As writers, we need to remind ourselves that we are in a world populated by people who love the English language. Unfortunately, many of us are judged by those people (agents, editors, publishers, reviewers) based on our grammar and punctuation. For the most part, most of us are pretty good at grammar. Where we fall down is in the use of punctuation, in particular: the rules for the use of commas.
Personally, I don’t think there is any set of rules that goes stale as fast as those regarding the proper use of commas. The good news is we can get up to speed on them without much effort. We can do well using them correctly for months. Then we start to slip back to old habits, or we start to forget what those rules are. And this is understandable. There are a lot of rules about using commas. And it is really hard to remember them all for any length of time.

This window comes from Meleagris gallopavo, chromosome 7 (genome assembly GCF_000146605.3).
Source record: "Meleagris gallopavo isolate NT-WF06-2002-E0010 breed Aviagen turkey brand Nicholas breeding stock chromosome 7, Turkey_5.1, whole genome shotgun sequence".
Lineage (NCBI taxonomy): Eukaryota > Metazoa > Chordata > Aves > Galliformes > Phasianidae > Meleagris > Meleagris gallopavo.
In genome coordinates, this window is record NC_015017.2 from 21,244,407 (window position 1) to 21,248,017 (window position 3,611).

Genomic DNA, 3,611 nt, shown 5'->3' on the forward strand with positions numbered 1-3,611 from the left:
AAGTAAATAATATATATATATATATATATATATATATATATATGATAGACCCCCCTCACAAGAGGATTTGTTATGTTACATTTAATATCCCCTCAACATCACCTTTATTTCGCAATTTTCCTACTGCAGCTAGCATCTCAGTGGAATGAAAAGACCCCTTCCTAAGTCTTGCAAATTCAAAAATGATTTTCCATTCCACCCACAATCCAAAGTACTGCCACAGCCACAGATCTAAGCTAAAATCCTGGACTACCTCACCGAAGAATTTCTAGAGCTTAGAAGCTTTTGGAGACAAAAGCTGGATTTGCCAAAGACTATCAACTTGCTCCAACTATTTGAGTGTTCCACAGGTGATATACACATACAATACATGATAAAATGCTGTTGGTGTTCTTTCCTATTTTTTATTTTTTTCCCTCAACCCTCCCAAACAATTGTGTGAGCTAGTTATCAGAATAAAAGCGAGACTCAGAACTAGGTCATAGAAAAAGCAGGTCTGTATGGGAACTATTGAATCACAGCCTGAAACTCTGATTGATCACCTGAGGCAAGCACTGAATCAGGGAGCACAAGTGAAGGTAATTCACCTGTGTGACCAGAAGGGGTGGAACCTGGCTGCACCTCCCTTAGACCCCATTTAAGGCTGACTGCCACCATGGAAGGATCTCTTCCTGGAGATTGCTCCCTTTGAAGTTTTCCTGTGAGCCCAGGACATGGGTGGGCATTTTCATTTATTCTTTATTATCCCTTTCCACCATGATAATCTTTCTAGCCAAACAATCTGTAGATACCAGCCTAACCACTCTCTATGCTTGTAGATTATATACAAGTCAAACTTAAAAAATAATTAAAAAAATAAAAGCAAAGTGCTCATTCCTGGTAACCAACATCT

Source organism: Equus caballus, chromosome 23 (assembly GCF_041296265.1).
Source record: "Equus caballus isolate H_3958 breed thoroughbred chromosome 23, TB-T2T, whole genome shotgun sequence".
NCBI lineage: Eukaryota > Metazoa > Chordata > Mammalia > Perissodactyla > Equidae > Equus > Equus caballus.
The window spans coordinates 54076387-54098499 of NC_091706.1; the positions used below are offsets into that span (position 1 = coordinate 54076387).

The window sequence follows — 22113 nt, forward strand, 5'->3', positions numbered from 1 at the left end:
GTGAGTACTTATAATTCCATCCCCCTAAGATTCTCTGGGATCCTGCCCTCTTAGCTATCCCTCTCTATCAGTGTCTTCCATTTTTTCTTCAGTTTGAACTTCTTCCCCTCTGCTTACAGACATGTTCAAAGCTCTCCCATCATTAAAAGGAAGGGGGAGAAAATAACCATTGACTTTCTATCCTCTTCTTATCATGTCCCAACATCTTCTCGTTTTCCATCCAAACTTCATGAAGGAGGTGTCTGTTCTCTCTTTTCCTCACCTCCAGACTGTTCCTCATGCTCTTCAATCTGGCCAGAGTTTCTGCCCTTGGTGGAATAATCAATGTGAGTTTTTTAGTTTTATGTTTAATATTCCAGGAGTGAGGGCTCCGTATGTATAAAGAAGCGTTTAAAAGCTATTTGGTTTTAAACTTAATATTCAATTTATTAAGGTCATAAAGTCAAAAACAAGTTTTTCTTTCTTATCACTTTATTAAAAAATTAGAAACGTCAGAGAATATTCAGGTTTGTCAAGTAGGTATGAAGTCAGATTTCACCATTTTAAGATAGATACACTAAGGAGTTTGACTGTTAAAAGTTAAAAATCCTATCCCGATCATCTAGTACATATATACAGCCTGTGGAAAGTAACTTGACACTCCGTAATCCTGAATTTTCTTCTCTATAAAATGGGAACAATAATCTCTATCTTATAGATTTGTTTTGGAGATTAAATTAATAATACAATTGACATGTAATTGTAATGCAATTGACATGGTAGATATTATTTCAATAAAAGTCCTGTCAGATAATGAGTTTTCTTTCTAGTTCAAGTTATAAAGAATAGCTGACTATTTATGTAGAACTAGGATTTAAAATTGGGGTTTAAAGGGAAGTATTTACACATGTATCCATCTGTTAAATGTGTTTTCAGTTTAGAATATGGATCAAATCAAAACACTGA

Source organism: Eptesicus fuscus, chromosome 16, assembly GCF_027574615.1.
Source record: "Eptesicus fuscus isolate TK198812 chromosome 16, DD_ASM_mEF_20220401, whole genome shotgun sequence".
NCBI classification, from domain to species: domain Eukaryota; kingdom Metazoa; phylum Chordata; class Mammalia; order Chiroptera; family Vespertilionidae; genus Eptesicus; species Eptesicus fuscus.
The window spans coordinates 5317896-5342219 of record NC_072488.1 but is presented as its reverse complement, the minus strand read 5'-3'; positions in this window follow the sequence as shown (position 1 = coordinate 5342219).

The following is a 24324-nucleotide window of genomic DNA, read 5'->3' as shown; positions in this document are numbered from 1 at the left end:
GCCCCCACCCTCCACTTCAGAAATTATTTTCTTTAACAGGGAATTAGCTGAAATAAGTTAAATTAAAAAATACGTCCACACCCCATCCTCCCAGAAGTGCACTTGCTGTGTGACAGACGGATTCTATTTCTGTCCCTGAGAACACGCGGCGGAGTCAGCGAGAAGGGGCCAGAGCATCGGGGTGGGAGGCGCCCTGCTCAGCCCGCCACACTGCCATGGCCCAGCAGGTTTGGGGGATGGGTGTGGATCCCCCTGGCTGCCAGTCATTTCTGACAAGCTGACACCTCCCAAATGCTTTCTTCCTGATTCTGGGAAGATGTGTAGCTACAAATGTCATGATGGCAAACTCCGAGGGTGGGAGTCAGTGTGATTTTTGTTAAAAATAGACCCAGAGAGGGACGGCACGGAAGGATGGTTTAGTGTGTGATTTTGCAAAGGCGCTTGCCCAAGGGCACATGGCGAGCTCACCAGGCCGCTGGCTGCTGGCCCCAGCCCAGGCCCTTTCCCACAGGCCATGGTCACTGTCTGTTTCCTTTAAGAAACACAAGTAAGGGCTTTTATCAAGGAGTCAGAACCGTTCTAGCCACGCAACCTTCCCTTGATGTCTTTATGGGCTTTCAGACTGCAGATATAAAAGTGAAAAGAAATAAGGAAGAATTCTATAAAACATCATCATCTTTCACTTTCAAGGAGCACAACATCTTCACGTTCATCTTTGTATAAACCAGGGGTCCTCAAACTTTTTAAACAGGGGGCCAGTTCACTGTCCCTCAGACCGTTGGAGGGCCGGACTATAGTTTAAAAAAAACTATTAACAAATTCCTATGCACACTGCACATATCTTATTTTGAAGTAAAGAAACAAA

So what do we do? Find places to brush up on your punctuation online, at local adult education classes or from your favorite textbook. Do this often. I find about every 18 months works well. I want to suggest one fabulous book. Get it. Keep it where you write and take pride in dog-earing the pages. It is:
The Least You Should Know about English: Writing Skills. It is written by Paige Wilson and Teresa Ferster Glazier and published by Thompson/Heinle. Warning: It is expensive, even in Kindle Edition.
You can also find some great guidelines online — for free.